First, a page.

Unfortunately this edition is on Monday, which means as you read this, I am sitting at my desk buried in excel spreadsheets singing Justin Timberlake in my head…Ahhhhhhhhh until tomorrow, enjoy the day!

I almost forgot, I got around this week so take a look at where I was: 

Is a degree worth the debt?  over at Life and My Finances

Make Money Make Cents

Short Road to Retirement

The College Investor

Odd Cents

Carnival of Retirement: Editors Pick!

The Frugal Toad

Personal Finance Whiz

I feel that it is always an honor when a fellow blogger takes the time to recognize one of my posts to be worthy to share with their readership and for this I say THANK YOU!

That is not me in the picture dancing. 🙂
PHOTO BY: rjhuttondfw

The Best Financial Lesson I Ever Learned

money, this that and the mba, blog swap, short road to retirement, retirement, investing, blogThe rule of thumb is that bonds are for retirees.  I am 35 years old and I love bonds.  When I was really young, I remember receiving savings bonds for my birthday.  I had no idea what they were at the time.  I was told by my father that they were going to be worth “a lot” of money some day.  Every year I would get these pieces of paper that were going to be worth “the number listed at the top left corner”.

Fast forward to the 90’s and the Internet boom.  The Internet boom created a huge jump in the stock market.  Millionaires were being made overnight.  I became interested in the stock market in 1995 and bought my first mutual fund, The Fidelity Select Technology fund, because I figured technology was the future of the world.  To buy the Select Technology fund I sold the $3,000 I had in savings bonds that were given to me over the years.  In a little over three year’s time, the money I put into the Select Technology fund grew to $6,000.  At that point I thought, “Forget those stupid bonds that take almost 20 years to double, I am going to invest in these stock mutual funds.”  I figured if I could double my money every 3 years, I could be a millionaire in no time.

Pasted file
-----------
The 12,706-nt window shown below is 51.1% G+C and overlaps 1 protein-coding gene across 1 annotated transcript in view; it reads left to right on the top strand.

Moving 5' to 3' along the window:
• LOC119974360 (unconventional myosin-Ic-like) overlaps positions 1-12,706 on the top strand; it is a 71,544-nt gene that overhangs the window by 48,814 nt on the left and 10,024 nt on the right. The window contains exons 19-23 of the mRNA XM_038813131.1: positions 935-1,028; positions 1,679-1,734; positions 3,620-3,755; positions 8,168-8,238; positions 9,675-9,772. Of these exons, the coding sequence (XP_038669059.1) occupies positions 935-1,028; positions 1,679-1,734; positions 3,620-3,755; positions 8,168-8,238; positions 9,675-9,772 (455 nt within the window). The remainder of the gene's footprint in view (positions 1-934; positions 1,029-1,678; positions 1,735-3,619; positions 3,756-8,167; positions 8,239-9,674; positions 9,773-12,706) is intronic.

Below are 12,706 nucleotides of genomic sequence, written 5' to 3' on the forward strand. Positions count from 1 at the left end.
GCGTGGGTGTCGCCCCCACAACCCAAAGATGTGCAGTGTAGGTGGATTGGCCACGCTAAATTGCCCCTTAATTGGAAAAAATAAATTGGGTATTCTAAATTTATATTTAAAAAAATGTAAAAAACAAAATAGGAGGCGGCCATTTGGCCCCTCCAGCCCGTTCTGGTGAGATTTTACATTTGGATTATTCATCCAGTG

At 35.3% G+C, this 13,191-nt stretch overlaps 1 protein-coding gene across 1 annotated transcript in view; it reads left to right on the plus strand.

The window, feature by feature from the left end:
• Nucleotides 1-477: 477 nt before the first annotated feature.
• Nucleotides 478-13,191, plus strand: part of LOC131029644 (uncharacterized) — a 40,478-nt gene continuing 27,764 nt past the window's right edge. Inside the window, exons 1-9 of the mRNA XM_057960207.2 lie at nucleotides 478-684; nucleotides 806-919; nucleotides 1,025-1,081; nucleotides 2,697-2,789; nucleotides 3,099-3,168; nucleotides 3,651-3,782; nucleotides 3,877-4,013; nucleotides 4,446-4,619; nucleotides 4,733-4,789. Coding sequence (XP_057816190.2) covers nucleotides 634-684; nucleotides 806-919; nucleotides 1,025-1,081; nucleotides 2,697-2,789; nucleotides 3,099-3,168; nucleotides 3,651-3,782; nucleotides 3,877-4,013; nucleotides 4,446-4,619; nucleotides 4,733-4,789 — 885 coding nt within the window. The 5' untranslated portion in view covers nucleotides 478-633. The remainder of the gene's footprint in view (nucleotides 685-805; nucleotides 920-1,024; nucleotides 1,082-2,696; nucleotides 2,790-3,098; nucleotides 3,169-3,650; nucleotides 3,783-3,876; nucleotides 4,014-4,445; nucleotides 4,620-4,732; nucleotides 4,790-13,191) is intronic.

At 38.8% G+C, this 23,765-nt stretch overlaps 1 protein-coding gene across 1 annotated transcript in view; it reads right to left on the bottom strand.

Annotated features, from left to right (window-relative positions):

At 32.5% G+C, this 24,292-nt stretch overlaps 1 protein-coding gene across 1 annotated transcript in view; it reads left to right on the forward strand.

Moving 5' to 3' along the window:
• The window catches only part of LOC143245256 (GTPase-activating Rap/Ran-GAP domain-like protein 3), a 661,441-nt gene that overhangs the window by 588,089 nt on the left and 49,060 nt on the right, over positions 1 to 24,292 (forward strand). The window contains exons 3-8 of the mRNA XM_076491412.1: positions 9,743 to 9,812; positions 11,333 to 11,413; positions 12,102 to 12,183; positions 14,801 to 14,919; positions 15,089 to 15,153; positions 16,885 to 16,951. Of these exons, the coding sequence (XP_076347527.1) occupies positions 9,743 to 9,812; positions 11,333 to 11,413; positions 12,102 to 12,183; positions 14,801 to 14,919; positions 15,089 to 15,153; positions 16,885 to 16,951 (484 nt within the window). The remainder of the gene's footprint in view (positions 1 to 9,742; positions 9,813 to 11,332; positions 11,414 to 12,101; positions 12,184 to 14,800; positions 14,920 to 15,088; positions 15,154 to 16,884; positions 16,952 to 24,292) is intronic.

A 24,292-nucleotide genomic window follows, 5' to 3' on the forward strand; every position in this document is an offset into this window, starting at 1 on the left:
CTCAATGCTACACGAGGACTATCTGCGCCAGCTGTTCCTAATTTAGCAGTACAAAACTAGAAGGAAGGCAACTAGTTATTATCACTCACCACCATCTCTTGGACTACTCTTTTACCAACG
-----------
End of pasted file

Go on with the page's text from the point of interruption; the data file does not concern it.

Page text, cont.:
I got a full time job and started my first 401k plan in January, 2000.  I got a list of mutual funds that I could invest in within the 401k.  The first thing I saw was a list of bond funds. My first thought was, “Forget those things, they don’t grow fast enough”.  Then I looked at the returns of the bonds funds and thought, “DEFINITELY forget those bond mutual funds, 7% returns, what a joke!”  My eyes shot down the page to find the ones with the highest returns.  I noticed that I could invest in the same fund I already owned, The Fidelity Select Technology fund.  I saw the return and thought, “Holy Crap, this thing doubled in one year!”  At this point my savings bond money that I used to buy the Select Technology fund grew to $12,000.  I remembered the Human Resources representative who introduced me to the 401k plan talked about 401k diversification.  I thought, “Give me a break, I have doubled my money twice since 1995, why invest in anything else.”  I set my contributions to 100% for the Select Technology fund.

In 2000, I lost more than 1/3 of the money I put into that fund.  I asked my colleagues what had happened.  Every one of them said, “Don’t worry about it, it will come back.  You will get your money back in no time and will start doubling your money again.  Technology is the future and the technology mutual funds will benefit the most.”  So I kept putting my 401k contributions into the technology fund.  By the end of 2001, I lost another 1/3 of my money.  At this point, I decided to sell that fund in my 401k plan.  I kept the shares that I bought with my savings bond money because I still had a gain in them.  In 2002, I sold after the value of my shares fell to $2950. I couldn’t believe that after 7 years of holding those shares, I actually lost money in that investment.  I became really discouraged by stock mutual funds.

In early 2002 I was having lunch with a coworker, Terry, who was retiring.  I asked him how he was retiring after the stock market had just crashed.  He said, “Only half my money is in the stock market, the rest is in bonds. I have been investing for almost 40 years.  I learned that over time, there will be hot mutual funds that have huge returns, but when the tide shifts, those hot funds are the first ones to crash.  Remember this, when the stock funds don’t do well, the bond funds do well.  When the stock funds do well, the bond funds usually still do okay. Put half your money in stock funds and half in bond funds, and you will do just fine.”